What Does a Worship Leader Do? Pt. 13

A few weeks back, I proposed this definition for a corporate worship leader: An effective corporate worship leader, aided and led by the Holy Spirit, skillfully combines biblical truth with music to magnify the worth of God and the redemptive work of Jesus Christ, thereby motivating the gathered church to join him in proclaiming and cherishing the truth about God and seeking to live all of life for the glory of God. Today I’d like to talk about “motivating the gathered church.”

Ideally, as I stand in front of the church to lead them in singing God’s praise, every person is ready to sing with all their might – minds focused, hearts engaged, wills set to proclaim God’s glory. Unfortunately, it’s a fallen world, and people often come into a Sunday meeting bearing the battle scars of their war against the world, their flesh, and the devil. In that situation, how do I help them worship God? What do I do when I sense that people aren’t benefiting from this focused time of remembering God’s greatness and covenant mercies?

Well, maybe I should start with some of the things I DON’T want to do (but have done many times over the years…).

First, I don’t want to demand that people worship God. “Sing it like you mean it! I want everyone here to raise their hands. Come on, people!” God never commands us to praise Him without including reasons why we should do it. Psalm 117 is just one example of many: Praise the LORD, all nations! Extol him, all peoples! For great is his steadfast love toward us, and the faithfulness of the LORD endures forever. Praise the LORD! When I expect people to instantly respond to my direction without giving them biblical reasons to do it, I’m often just arrogantly thinking that people aren’t as spiritual as me.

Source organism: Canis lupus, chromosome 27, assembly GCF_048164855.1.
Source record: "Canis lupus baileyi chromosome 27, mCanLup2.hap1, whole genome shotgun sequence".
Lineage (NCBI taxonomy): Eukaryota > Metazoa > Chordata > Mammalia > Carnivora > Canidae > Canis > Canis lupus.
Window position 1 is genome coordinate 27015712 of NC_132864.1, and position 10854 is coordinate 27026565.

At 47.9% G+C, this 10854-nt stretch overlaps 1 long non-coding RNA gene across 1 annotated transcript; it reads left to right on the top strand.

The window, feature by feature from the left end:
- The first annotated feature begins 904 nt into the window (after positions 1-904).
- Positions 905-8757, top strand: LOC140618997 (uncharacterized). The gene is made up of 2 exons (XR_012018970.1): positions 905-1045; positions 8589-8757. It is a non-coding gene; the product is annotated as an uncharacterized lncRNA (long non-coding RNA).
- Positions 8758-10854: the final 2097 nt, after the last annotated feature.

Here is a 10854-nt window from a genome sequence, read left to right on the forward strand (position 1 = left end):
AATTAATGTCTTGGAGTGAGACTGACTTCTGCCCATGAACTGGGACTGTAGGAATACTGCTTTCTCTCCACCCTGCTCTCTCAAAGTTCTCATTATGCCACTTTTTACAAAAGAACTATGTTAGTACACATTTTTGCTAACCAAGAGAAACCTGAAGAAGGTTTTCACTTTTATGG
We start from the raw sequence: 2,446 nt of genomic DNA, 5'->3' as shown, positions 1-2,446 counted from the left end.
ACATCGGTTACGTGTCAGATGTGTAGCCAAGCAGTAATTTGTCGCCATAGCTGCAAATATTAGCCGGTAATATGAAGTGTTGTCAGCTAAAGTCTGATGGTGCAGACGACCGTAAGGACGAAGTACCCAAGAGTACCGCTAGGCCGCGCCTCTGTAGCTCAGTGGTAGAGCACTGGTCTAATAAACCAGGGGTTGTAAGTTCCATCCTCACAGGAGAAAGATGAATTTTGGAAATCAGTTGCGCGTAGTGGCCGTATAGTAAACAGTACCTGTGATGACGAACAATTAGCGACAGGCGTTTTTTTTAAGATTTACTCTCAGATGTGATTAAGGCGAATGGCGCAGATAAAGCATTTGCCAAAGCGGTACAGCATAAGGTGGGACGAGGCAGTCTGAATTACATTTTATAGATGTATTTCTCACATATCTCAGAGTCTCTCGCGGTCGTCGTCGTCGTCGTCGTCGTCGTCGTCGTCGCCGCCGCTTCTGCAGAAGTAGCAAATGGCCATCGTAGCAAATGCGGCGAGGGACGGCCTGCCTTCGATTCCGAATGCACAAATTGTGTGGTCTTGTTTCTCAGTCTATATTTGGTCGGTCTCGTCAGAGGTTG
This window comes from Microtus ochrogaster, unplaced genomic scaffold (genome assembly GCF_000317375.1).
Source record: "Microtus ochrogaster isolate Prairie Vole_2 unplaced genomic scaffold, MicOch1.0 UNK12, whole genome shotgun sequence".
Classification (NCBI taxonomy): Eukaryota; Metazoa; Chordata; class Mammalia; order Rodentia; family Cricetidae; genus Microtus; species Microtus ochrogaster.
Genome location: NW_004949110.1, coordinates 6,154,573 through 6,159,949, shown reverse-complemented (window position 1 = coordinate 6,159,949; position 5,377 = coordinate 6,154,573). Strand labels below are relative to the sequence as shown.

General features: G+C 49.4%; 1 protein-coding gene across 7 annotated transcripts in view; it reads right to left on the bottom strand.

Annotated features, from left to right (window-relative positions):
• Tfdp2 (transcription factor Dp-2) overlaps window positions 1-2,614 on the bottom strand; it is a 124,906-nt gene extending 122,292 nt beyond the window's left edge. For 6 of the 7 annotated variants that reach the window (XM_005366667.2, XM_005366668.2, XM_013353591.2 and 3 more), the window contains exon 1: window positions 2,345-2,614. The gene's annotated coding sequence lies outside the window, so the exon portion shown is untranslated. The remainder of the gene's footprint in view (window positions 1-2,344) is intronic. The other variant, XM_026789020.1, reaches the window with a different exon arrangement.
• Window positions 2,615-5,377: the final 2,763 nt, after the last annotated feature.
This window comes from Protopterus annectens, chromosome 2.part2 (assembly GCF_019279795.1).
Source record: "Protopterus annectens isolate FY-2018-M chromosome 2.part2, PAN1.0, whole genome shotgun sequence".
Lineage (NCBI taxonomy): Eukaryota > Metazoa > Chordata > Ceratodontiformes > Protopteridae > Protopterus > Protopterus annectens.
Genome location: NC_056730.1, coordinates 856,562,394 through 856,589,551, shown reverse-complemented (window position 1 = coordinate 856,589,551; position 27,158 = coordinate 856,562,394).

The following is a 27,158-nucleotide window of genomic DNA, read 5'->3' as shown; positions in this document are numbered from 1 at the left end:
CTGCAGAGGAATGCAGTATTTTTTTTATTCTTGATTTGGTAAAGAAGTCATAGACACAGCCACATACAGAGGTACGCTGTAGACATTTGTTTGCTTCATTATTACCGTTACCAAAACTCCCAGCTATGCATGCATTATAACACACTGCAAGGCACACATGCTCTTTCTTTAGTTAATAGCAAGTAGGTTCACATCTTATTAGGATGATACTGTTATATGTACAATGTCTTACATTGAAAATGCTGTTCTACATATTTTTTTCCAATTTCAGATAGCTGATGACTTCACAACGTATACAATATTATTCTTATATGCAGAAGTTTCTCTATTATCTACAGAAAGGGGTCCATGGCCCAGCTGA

Second, I don’t want to manipulate people into some response that doesn’t spring from a clear view of God’s glory in Christ. Some of the potential ways I can seek to manipulate are through music (This beat ALWAYS gets the crowd going!), insincere emotion (Put a smile on your face like me!), “mystical” experiences (No one really understands what I’m doing, but hey, I’m worshipping) and performance (We’ll WOW them into worship with that cool synth sound behind the video.)

Third, I don’t want to project guilt on the church. This is when I draw attention to the fact that they’re doing a lousy job worshipping God. I remember one night years ago when I was leading a small, very unresponsive youth group in worshipping God. I stopped cold in the middle of a song and said in tense, measured tones, “You have no IDEA who you’re singing to! How can you stand there with your hands in your pockets and apathetic looks on your faces and claim to be worshiping God? Do you think this honors Him? No! Now let’s go back to praising God.” As you might expect, I didn’t exactly inspire anyone to greater passion for God. (By the way, I did ask the forgiveness of the youth and parents later.)